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Trump Administration Moves To Permit Indefinite Detention Of Migrant Children


Acting Secretary of Homeland Security Kevin McAleenan announced changes just this morning to how long government can detain migrant children. Here he is.


KEVIN MCALEENAN: The Trump administration has established a new rule to respond to the realities of current immigration flows, a rule based on the principle that families should remain together during immigration proceedings.

KING: All right, Ted Hesson is with me in the studio. He's an immigration reporter at Politico. Ted, thanks for coming in.

TED HESSON: Thank you for having me.

KING: OK so what was the rule, and what is the change?

HESSON: So this involves a settlement agreement that actually outlines the standards for children who are detained in federal immigration custody. And it dates all the way back to a court fight in the 1980s that let - then led to a 1997 settlement that essentially said that children need to be held in a least confined setting and released as expeditiously as possible. One of the things the Trump administration has said is that those rules basically constrain their ability to enforce immigration laws and to remove people from the country quickly.

KING: Because they have to let the kids go at a certain point - right? - after a certain number of days. And so I guess would this change allow the administration to hold migrant children - to detain them indefinitely?

HESSON: So under a judge's order related to this settlement agreement, the current limit for holding children with their parents is 20 days. And what this regulation seeks to do is essentially lift that, and it doesn't have a new upper limit. It's essentially indefinite. The administration would say there are opportunities to be paroled out of detention, that you could post a bond and leave detention, or essentially, you could also be removed from the country. So they're saying that it's not indefinite. But there is no official upper limit that's set in this regulation.

KING: And what would this mean for the parents of these kids?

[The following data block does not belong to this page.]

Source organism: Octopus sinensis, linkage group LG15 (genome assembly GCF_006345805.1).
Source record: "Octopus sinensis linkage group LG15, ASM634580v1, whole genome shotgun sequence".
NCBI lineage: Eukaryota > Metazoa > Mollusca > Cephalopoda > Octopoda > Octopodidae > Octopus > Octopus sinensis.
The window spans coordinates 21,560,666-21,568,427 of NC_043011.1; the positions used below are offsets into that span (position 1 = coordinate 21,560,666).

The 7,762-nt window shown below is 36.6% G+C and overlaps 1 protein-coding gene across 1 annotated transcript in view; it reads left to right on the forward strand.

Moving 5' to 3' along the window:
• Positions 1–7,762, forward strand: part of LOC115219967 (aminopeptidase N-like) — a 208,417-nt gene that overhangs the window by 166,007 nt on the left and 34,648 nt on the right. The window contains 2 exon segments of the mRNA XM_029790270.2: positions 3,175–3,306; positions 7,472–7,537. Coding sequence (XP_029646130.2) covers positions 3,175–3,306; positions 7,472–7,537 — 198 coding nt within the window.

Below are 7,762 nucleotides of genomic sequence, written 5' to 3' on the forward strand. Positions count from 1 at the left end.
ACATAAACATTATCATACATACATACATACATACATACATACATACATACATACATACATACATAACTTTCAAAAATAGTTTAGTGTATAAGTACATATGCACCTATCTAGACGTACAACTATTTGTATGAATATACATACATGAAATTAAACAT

HESSON: I mean, it means that they could potentially be detained together. Now, what Acting Secretary McAleenan said today was that not every family that's encountered will be detained under this measure. But I think we can expect that if it goes into effect - and it hasn't gone into effect yet - that the administration would ramp up their family detention and seek more money to have more family beds.

KING: Let's talk about money. I mean, I guess we've heard immigration authorities say again and again that they're strapped. Does the government have resources to hold children for longer than 20 days?

HESSON: Right now ICE has - Immigration and Customs Enforcement has about 3,300 family beds, and even those are not all available. I mean, many of them are filled, and some of them are restricted for various reasons. The Trump administration has sought more funding from Congress for beds, but they haven't got it so far. And it's something that you can imagine that, if this regulation is put into effect, that they're going to come back and they're going to ask Congress for more money to hold parents and children together.

KING: OK. So what happens now? When is this rule supposed to go into effect?

HESSON: So technically, it has a 60-day effective date, and that would start on Friday. But the reality of how it will work is because there's ongoing litigation around this question of whether you can detain children with their parents. The Trump administration will actually have to file a motion with a federal judge in Los Angeles, who will then have to approve the termination of the current settlement agreement that outlines detention conditions and then allow them to put this into effect. So, you know, we're looking at at least one court battle over this, and there could be separate legal challenges in the meantime.

KING: Ted Hesson is an immigration reporter at Politico. Ted, thanks so much for coming in. We appreciate it.

HESSON: Thank you for having me. Transcript provided by NPR, Copyright NPR.